Health - Agronomy / Food Science - 04.12.2014
’Satiety hormone’ leptin links obesity to high blood pressure
Leptin, a hormone that regulates the amount of fat stored in the body, also drives the increase in blood pressure that occurs with weight gain, according to researchers from Monash University and the University of Cambridge. Being obese or overweight is a major risk factor for the development of high blood pressure and cardiovascular disease.

Agronomy / Food Science - Health - 11.11.2014
Majority of people underestimate a person’s weight
Participants in the study were unable to correctly identify what a healthy weight, overweight or obese person looked like The majority of people - including GPs – are unable to visually identify whether a person is a healthy weight, overweight or obese according to research by psychologists at the University of Liverpool.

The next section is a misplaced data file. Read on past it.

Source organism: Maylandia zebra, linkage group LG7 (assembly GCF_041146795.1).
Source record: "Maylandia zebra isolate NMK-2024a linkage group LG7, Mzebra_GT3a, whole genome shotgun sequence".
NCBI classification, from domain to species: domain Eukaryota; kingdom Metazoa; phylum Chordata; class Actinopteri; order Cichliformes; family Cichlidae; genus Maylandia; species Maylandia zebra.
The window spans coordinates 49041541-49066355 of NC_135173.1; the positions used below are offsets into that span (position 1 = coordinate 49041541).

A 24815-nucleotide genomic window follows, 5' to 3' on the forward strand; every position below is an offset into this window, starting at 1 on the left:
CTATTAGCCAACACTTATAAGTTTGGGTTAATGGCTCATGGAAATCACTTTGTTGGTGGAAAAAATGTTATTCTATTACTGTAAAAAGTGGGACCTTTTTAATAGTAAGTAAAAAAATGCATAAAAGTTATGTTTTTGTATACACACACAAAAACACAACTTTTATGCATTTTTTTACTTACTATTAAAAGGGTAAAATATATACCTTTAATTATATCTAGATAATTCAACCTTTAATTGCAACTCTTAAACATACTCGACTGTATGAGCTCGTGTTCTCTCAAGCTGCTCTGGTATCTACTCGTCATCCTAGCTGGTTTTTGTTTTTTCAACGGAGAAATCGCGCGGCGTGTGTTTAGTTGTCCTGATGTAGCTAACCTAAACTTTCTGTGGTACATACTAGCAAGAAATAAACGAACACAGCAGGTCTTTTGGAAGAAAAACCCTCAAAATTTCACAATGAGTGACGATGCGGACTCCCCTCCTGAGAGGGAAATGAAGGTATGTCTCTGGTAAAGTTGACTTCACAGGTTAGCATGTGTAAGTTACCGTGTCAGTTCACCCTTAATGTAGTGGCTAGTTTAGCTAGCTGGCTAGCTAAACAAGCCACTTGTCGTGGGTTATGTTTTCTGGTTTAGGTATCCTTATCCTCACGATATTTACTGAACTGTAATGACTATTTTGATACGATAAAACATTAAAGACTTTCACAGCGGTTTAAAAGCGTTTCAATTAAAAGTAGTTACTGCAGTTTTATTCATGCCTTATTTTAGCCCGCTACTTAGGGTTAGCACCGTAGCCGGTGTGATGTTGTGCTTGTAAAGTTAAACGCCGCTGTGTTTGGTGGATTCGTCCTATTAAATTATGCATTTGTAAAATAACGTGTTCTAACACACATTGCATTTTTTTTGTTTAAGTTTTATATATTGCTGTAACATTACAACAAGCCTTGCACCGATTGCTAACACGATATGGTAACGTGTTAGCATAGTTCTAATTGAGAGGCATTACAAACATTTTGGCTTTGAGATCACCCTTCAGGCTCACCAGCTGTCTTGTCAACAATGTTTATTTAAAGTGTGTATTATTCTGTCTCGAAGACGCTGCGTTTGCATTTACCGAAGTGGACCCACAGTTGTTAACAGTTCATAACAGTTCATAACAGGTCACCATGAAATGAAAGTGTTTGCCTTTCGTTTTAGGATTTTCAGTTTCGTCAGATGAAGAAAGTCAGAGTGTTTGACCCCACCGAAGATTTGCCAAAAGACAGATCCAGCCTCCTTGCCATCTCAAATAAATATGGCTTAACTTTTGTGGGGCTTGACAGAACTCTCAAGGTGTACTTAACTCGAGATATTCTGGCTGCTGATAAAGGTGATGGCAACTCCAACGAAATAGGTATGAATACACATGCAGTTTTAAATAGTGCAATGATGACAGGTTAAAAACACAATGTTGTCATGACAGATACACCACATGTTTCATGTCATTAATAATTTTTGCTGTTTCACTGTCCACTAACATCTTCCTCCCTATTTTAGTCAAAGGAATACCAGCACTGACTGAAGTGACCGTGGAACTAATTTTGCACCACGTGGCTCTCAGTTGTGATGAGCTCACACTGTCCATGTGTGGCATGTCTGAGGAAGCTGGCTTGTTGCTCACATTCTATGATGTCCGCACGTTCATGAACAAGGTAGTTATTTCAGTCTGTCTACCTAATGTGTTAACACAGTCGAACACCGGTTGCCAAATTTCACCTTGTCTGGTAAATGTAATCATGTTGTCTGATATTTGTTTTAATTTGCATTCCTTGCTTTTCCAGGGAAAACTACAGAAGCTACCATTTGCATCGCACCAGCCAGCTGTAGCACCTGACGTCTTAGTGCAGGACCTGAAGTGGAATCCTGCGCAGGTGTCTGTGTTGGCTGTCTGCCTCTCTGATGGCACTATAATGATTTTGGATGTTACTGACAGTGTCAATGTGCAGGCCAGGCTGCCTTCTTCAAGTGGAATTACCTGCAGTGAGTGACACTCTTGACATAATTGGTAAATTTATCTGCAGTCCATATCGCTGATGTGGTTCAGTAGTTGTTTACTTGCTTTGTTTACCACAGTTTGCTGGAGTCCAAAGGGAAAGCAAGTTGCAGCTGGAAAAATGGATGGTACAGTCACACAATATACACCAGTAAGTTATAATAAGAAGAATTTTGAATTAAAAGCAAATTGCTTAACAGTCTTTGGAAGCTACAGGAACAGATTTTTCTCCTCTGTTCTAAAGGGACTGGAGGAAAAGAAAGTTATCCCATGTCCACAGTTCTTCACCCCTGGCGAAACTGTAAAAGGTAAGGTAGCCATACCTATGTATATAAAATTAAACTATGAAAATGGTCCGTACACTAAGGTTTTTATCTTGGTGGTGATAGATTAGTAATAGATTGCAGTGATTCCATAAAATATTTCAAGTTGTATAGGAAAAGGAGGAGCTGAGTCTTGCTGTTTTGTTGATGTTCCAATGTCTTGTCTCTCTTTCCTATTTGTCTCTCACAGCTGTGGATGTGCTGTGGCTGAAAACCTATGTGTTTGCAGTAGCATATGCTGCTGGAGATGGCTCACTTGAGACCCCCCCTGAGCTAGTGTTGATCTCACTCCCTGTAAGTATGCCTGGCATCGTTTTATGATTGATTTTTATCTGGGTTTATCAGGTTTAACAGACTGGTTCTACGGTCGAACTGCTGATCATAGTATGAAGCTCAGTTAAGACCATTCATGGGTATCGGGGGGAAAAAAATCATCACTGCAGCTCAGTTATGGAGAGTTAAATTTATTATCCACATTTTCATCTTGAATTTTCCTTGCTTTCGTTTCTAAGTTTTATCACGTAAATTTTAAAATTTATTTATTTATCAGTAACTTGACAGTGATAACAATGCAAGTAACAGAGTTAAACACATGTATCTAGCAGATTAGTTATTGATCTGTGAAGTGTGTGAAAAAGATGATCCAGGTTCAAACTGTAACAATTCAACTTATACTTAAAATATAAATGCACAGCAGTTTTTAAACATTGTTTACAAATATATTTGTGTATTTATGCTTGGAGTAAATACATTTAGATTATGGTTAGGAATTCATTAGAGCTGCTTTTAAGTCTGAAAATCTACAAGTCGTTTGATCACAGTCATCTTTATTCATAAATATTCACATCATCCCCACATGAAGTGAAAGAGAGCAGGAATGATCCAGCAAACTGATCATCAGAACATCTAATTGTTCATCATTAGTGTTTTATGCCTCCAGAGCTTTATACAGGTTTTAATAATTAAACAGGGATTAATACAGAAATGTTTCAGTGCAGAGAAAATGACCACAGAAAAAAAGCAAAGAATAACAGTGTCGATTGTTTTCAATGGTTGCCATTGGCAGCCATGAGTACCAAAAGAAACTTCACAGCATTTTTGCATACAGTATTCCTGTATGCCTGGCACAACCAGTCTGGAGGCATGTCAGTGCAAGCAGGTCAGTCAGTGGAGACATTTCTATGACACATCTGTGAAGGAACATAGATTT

Agronomy / Food Science - Health - 06.11.2014
Calorie labeling effective in reducing weight gain by 50%, study shows
Displaying the calorie content of meals in canteens and restaurants could significantly reduce weight-gain in customers, a new study shows. Researchers conducting the first long-term study of the effects of labeling meals in a university's students' residence canteen over the course of two 36-week academic years found students had reduced weight gain by an average of 3.5kg.

Health - Agronomy / Food Science - 24.09.2014
Child maltreatment alters hormone levels linked to obesity